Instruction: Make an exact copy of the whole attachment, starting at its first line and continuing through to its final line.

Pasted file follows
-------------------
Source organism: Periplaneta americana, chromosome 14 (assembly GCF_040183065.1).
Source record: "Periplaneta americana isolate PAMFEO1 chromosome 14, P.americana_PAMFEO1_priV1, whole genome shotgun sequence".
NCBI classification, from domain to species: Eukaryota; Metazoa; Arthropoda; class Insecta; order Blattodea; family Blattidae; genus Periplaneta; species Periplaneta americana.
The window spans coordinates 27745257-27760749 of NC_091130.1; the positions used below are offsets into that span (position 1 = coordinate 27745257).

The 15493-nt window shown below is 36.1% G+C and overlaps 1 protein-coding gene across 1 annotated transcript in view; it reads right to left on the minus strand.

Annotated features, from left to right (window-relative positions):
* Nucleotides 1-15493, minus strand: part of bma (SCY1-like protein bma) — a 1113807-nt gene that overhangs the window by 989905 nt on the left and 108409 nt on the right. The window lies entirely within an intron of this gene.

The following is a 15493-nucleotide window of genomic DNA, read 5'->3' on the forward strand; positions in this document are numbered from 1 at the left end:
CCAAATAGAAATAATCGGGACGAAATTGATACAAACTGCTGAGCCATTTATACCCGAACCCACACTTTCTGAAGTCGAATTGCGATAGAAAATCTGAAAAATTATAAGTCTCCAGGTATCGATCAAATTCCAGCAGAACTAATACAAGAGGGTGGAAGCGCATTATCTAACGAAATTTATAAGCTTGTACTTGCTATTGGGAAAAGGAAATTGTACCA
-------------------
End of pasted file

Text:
Source organism: Periplaneta americana, chromosome 14 (assembly GCF_040183065.1).
Source record: "Periplaneta americana isolate PAMFEO1 chromosome 14, P.americana_PAMFEO1_priV1, whole genome shotgun sequence".
NCBI classification, from domain to species: Eukaryota; Metazoa; Arthropoda; class Insecta; order Blattodea; family Blattidae; genus Periplaneta; species Periplaneta americana.
The window spans coordinates 27745257-27760749 of NC_091130.1; the positions used below are offsets into that span (position 1 = coordinate 27745257).

The 15493-nt window shown below is 36.1% G+C and overlaps 1 protein-coding gene across 1 annotated transcript in view; it reads right to left on the minus strand.

Annotated features, from left to right (window-relative positions):
* Nucleotides 1-15493, minus strand: part of bma (SCY1-like protein bma) — a 1113807-nt gene that overhangs the window by 989905 nt on the left and 108409 nt on the right. The window lies entirely within an intron of this gene.

The following is a 15493-nucleotide window of genomic DNA, read 5'->3' on the forward strand; positions in this document are numbered from 1 at the left end:
CCAAATAGAAATAATCGGGACGAAATTGATACAAACTGCTGAGCCATTTATACCCGAACCCACACTTTCTGAAGTCGAATTGCGATAGAAAATCTGAAAAATTATAAGTCTCCAGGTATCGATCAAATTCCAGCAGAACTAATACAAGAGGGTGGAAGCGCATTATCTAACGAAATTTATAAGCTTGTACTTGCTATTGGGAAAAGGAAATTGTACCA